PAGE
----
Using the goals defined in the Scope Statement, break down your deliverable(s) into component parts. Rather than assigning time frames to these, or even considering the tasks involved, you’ll simply be systematically determining what parts make up each end product. From there, you will subdivide, repeating until you’ve reached a sufficiently detailed level of “work packages.” For complex projects, this process is both challenging and absolutely critical. Again, the PMI offers some in-depth guides to creating an effective WBS. There are any number of free templates for WBS charts available online, and the majority of project management software programs will include a tool for creating WBS charts as well.

Tip: Follow the Rule of Mutual Exclusivity and the 100% Rule. The Rule of Mutual Exclusivity states that there should be no overlap between work packages, to avoid wasted effort. The 100% Rule states that that the sum of all resources in the WBS, should add up to 100%, with no shortfalls or additional work.

Step 3: Define Tasks

Now is the time to think about tasks. Consider each “work package” (the smallest individual components of the overall project, determined by the WBS). What actual work needs to take place in order to complete this mini-goal? What will be the baseline and what will be object of each? Again, stick to concrete and measurable terms. Write a to-do list for work package. Anticipate a certain level of built-in uncertainty; some tasks involve only known processes, while those that involve any level of research or collaboration can turn out to require extra steps.

Tip: Stick to the appropriate level of granularity. How much specificity and detail is required? Too much will bog down a simple project, too little risks allowing a complex project to run off course.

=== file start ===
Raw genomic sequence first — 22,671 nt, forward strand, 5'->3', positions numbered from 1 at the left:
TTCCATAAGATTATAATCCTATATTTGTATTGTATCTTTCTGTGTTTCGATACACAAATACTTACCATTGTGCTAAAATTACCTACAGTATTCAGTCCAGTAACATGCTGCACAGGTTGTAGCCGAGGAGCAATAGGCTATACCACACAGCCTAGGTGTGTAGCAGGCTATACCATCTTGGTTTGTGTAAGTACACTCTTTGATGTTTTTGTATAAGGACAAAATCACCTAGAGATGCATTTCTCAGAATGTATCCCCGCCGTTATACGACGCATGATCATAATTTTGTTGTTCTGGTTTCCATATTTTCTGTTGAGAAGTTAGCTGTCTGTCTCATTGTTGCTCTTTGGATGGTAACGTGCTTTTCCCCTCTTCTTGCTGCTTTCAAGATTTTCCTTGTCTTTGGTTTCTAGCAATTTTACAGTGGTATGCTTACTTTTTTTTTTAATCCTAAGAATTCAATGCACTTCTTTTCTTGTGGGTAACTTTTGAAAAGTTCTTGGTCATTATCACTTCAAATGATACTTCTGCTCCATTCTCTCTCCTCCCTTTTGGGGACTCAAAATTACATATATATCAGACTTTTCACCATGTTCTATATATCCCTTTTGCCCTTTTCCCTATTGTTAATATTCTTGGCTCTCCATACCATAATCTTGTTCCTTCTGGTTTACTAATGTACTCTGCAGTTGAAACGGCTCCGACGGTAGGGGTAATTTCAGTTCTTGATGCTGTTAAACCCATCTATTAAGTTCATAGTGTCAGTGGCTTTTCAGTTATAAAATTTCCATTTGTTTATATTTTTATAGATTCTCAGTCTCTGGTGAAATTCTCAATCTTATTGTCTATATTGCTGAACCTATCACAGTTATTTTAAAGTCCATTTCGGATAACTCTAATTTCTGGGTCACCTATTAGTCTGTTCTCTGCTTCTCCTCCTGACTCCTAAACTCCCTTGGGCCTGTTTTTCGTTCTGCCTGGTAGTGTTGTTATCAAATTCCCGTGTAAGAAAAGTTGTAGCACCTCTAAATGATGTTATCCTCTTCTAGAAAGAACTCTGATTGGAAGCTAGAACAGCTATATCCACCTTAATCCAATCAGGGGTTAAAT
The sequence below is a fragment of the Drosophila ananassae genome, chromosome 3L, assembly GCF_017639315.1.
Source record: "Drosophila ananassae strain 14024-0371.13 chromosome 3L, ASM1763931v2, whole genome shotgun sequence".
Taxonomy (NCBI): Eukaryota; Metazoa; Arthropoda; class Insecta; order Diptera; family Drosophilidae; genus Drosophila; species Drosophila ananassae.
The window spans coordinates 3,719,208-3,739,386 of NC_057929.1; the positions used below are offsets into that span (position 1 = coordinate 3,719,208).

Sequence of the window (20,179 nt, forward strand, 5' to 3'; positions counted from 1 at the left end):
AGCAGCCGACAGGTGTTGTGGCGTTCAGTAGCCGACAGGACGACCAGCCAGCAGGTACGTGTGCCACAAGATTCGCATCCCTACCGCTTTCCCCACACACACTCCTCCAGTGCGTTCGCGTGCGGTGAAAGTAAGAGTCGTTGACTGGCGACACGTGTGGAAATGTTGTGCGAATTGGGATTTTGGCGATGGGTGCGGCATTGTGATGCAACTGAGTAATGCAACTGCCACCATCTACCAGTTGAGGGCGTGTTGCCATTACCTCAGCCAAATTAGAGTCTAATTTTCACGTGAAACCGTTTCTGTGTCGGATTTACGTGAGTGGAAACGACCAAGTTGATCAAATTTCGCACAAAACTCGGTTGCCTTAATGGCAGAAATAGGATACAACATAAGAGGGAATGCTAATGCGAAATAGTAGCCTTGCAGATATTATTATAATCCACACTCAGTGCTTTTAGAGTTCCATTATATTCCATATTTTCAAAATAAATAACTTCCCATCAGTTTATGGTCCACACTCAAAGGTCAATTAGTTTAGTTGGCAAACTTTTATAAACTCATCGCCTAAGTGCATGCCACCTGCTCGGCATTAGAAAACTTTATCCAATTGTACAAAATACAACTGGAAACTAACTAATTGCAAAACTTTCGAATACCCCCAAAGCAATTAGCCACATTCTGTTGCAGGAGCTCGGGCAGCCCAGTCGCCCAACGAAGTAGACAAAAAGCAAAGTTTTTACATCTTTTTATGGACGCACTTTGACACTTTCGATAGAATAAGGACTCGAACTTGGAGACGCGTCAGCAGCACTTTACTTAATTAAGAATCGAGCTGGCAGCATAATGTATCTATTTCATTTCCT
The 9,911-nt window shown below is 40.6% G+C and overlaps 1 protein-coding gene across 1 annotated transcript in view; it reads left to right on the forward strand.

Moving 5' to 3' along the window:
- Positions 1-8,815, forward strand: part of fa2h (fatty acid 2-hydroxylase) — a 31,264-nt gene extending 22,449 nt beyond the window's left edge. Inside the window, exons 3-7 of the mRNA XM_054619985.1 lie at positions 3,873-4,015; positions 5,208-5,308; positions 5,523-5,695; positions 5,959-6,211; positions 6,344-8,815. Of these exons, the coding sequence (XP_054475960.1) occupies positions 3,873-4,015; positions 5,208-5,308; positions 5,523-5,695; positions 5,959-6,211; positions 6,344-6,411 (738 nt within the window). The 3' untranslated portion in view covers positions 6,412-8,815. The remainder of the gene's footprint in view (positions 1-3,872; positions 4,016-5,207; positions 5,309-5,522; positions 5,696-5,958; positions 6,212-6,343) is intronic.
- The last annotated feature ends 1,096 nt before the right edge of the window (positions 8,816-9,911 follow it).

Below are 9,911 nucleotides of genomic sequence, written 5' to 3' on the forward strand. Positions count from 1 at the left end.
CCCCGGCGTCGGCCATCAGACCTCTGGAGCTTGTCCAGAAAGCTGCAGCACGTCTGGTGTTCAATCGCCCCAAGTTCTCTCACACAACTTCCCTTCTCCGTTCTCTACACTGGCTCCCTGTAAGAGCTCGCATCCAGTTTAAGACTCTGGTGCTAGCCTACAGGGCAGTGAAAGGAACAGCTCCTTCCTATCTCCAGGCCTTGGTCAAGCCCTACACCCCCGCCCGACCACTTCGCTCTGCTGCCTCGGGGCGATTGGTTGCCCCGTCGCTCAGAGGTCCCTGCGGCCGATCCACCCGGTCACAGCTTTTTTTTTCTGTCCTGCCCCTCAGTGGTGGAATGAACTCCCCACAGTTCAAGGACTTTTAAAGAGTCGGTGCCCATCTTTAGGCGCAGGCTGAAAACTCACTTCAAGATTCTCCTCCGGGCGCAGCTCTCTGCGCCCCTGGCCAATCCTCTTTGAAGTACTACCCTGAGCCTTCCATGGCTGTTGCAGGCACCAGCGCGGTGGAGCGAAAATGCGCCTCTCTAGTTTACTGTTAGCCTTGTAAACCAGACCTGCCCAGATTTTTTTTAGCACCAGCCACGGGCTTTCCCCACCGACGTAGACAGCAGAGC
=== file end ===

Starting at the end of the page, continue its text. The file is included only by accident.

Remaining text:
Step 4: Determine Dependencies

Dependencies are those tasks which cannot be started before the last is completed. In building a house, for instance, you’ll have to level the ground before pouring the foundation. While this is straightforward in sequential projects, many complex projects have interdependent components that require mapping. You may find during this process that certain tasks can run simultaneously or overlap, or discover that the anticipated order of certain tasks needs to be reversed.

Dependencies come in three flavors: mandatory (those inherent sequences dictated by the nature of the work being done), discretionary (those reflecting a preferred but not required task flow), and external (those dictated by non-project activities). Needles to say, you’ll have the most wiggle room in terms of discretionary dependencies, so use these to your advantage. When constructing creating a project management timeline, discretionary dependencies allow you to make adjustments without endangering the mandatory sequence of critical tasks.